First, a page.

Cedars-Sinai Medical Center

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A BI-WEEKLY PUBLICATION FROM THE CEDARS-SINAI CHIEF OF STAFF Oct. 14, 2011 Issue | Archived Issues

Lunch on Us

Annual Medical Staff Meeting is Oct. 24

Chief of Staff Scott Karlan, MD, will discuss the climate of change at the medical center and President and CEO Thomas M. Priselac will speak at the lunch meeting, which runs from 11:30 a.m. to 1:30 p.m. on Monday, Oct. 24, in Harvey Morse Auditorium.

The 2011 Pioneer in Medicine Award will be presented along with the Chief of Staff Award.

Annual Meeting of the Medical Staff (PDF)


P&T Committee Approvals Released

Pharmacy Focus

Click the PDF below to review the Pharmacy and Therapeutics Committee's September approvals.

P&T Decisions September 2011 (PDF)


Meetings and Events


Grand Rounds

Click here to view upcoming Grand Rounds.


Upcoming CME Conferences

Click below to view a complete list of all scheduled Continuing Medical Education conferences.

CME Newsletter - October 2011 (PDF)

Share Your News

Won any awards or had an article accepted for publication? Share your news about professional achievements and other items of interest.

Click here to share your news

Two-thirds of Hepatitis C Patients Can See Cure in the Half the Time, New Study Finds

Research Corner

Treatment with a telaprevir-based combination regimen for hepatitis C - until now a chronic, destructive and difficult to manage disease - effectively can be shortened to six months in about two-thirds of patients, finds a new study recently published in the New England Journal of Medicine.

Fred Poordad, MD, chief of Hepatology and Liver Transplantation at Cedars-Sinai, was senior author on the study.

Telaprevir, a drug approved for use against hepatitis C in May, inhibits replication of virus. This anti-viral drug and a similar medication called boceprevir have nearly doubled the number of patients with sustained response. Among patients treated with telaprevir, pegylated interferon and ribavirin in the new study, 72 percent were cured of their hepatitis C.

This study shows that two-thirds of patients can be cured in half the time: Patients who are clear of the virus within the first four to 12 weeks of therapy effectively can cut their treatment time from 48 weeks to six months. Besides the considerable benefits to patients of shorter treatment, these findings also show that response-guided therapy is a successful strategy.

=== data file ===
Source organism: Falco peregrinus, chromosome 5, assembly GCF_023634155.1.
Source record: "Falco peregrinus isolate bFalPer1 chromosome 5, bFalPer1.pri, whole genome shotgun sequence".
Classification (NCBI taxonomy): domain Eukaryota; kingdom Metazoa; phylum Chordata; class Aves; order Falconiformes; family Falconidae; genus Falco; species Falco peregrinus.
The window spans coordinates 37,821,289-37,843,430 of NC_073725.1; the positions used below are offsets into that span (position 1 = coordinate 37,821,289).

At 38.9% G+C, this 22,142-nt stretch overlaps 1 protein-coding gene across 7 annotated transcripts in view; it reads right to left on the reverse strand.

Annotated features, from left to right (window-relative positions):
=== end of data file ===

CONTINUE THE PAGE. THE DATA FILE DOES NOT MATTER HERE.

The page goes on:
"This means that rather than a one-size-fits-all approach, we can individualize treatment for patients based on their specific response to the drugs," Poordad said. "Once you're cured by these anti-viral drugs, you’re cured of hepatitis C completely. That's a little known fact among the public – and even among physicians who don't regularly treat liver disease."

Cedars-Sinai is one of the major research sites investigating new treatments for hepatitis C; the medical center is involved in developing most of these new compounds. Earlier this year, Poordad was the lead author of a study published in the New England Journal of Medicine on the anti-viral drug boceprevir, also an oral protease inhibitor. In that study, 1,097 patients with hepatitis C who had never been treated for the virus received standard treatment - pegylated interferon and ribavirin - for four weeks. Then, a third of the patients continued only on those drugs, while two other groups also received different durations of boceprevir. The boceprevir patients responded well, with 63 percent and 66 percent achieving sustained virus suppression - compared to 38 percent among patients taking only pegylated interferon and ribavirin.

According to the Centers for Disease Control, an estimated 3.2 million people in the United States have chronic hepatitis C virus infections. The disease is spread through virally infected blood, often by sharing of syringes or other equipment to inject drugs; prior to 1990, some infections can be attributed to blood transfusions. Some rare infections can be traced to medical procedures. Chronic hepatitis C is the leading cause of liver cancer and cirrhosis and is the chief reason for the need for liver transplants in the U.S. The disease is linked to as many as 10,000 deaths each year.

In the new telaprevir study, funded by Vertex Pharmaceuticals in Cambridge, Mass., a total of 540 patients were enrolled. They took a 12-week course of 750 milligrams of telaprevir three times a day in addition to therapy with pegylated interferon and ribavirin. Patients eligible for shortened treatment - meaning the virus was not detectable in the first month of treatment - were randomized to receive either 24 weeks or 48 weeks of treatment. The high cure rates among both groups showed that there was no benefit to additional treatment for early responders.

For patients, the shorter course of treatment means decreased costs, fewer side effects and less disruption to their daily lives, as this therapy requires intensive monitoring and laboratory visits